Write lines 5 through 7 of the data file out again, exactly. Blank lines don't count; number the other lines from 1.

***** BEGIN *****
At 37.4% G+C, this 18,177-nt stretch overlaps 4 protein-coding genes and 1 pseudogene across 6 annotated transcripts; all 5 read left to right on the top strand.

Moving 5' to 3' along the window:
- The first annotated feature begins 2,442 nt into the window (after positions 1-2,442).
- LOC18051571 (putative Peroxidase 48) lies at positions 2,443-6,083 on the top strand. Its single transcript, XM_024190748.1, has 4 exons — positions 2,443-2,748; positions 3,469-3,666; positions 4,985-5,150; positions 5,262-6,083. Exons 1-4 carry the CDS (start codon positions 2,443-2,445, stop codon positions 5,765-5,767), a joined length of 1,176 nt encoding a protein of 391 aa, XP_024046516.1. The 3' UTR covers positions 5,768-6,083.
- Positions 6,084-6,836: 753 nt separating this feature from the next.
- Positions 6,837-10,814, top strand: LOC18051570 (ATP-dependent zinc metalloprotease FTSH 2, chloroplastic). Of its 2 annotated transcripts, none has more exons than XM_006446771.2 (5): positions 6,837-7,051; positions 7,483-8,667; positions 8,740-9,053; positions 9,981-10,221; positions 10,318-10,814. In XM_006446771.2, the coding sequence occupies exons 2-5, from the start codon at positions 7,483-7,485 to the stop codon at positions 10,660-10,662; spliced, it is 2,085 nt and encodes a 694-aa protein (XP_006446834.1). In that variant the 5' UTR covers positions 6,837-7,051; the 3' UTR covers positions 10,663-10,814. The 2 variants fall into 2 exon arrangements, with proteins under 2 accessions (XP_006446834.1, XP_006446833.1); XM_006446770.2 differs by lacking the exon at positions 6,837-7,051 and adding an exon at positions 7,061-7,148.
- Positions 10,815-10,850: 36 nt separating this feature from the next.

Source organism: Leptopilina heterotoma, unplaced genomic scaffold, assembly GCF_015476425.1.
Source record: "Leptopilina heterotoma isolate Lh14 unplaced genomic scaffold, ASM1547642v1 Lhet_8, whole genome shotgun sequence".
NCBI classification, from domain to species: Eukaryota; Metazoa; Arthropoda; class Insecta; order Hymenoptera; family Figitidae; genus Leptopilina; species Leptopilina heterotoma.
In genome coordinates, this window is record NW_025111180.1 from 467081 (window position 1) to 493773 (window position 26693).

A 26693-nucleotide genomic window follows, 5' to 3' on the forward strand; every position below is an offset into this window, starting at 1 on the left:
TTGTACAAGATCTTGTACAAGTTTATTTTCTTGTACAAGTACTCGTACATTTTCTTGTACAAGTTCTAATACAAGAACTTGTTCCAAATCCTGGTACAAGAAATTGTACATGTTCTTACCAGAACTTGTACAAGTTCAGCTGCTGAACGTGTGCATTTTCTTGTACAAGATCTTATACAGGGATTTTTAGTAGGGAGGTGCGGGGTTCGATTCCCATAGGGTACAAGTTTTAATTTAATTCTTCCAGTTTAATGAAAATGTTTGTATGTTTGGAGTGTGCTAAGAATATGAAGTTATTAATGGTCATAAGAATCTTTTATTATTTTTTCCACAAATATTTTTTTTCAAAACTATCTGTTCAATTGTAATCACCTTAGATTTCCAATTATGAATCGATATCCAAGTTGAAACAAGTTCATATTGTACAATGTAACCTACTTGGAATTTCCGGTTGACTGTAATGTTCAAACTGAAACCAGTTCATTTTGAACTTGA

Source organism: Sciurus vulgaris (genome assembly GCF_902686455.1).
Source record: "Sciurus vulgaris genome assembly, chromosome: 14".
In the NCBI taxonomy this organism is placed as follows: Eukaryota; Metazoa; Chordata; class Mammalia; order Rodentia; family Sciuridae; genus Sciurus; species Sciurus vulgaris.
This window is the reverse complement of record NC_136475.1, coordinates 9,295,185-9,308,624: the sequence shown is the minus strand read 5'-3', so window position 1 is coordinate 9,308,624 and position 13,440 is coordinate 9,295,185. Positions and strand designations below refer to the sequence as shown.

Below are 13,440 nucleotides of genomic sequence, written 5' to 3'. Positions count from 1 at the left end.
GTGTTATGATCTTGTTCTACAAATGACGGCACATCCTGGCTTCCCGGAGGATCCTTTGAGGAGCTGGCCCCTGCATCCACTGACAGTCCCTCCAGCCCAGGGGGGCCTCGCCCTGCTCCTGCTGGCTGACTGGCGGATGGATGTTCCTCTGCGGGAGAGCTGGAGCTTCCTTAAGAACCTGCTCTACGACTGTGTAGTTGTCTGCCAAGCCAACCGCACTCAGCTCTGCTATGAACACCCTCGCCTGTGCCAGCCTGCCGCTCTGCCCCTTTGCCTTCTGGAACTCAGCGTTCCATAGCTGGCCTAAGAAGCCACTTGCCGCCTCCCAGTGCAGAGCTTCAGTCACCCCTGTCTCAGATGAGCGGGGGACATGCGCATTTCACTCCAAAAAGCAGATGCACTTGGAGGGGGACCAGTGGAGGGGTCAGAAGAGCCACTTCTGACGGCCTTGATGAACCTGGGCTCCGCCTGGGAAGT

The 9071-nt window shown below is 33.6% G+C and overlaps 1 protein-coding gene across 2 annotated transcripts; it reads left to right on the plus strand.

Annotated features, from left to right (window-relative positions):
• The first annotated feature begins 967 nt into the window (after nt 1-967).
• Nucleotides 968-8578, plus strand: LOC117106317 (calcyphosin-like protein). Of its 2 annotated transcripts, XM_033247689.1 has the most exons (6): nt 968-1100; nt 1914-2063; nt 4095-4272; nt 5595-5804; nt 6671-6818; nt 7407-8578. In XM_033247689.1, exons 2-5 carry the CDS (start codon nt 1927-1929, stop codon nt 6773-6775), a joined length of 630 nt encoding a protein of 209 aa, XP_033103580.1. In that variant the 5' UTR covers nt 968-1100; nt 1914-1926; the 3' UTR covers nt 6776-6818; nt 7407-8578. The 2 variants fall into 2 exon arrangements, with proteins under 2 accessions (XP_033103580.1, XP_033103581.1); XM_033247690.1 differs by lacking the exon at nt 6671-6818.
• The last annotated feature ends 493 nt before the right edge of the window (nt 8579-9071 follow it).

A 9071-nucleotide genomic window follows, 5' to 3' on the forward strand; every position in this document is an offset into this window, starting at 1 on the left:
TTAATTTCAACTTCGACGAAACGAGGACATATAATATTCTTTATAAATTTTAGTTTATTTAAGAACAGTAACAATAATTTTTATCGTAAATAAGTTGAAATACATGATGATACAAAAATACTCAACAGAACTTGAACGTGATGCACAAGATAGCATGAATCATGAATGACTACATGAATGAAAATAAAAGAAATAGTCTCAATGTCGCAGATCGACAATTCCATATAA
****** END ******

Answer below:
- Positions 6,084-6,836: 753 nt separating this feature from the next.
- Positions 6,837-10,814, top strand: LOC18051570 (ATP-dependent zinc metalloprotease FTSH 2, chloroplastic). Of its 2 annotated transcripts, none has more exons than XM_006446771.2 (5): positions 6,837-7,051; positions 7,483-8,667; positions 8,740-9,053; positions 9,981-10,221; positions 10,318-10,814. In XM_006446771.2, the coding sequence occupies exons 2-5, from the start codon at positions 7,483-7,485 to the stop codon at positions 10,660-10,662; spliced, it is 2,085 nt and encodes a 694-aa protein (XP_006446834.1). In that variant the 5' UTR covers positions 6,837-7,051; the 3' UTR covers positions 10,663-10,814. The 2 variants fall into 2 exon arrangements, with proteins under 2 accessions (XP_006446834.1, XP_006446833.1); XM_006446770.2 differs by lacking the exon at positions 6,837-7,051 and adding an exon at positions 7,061-7,148.
- Positions 10,815-10,850: 36 nt separating this feature from the next.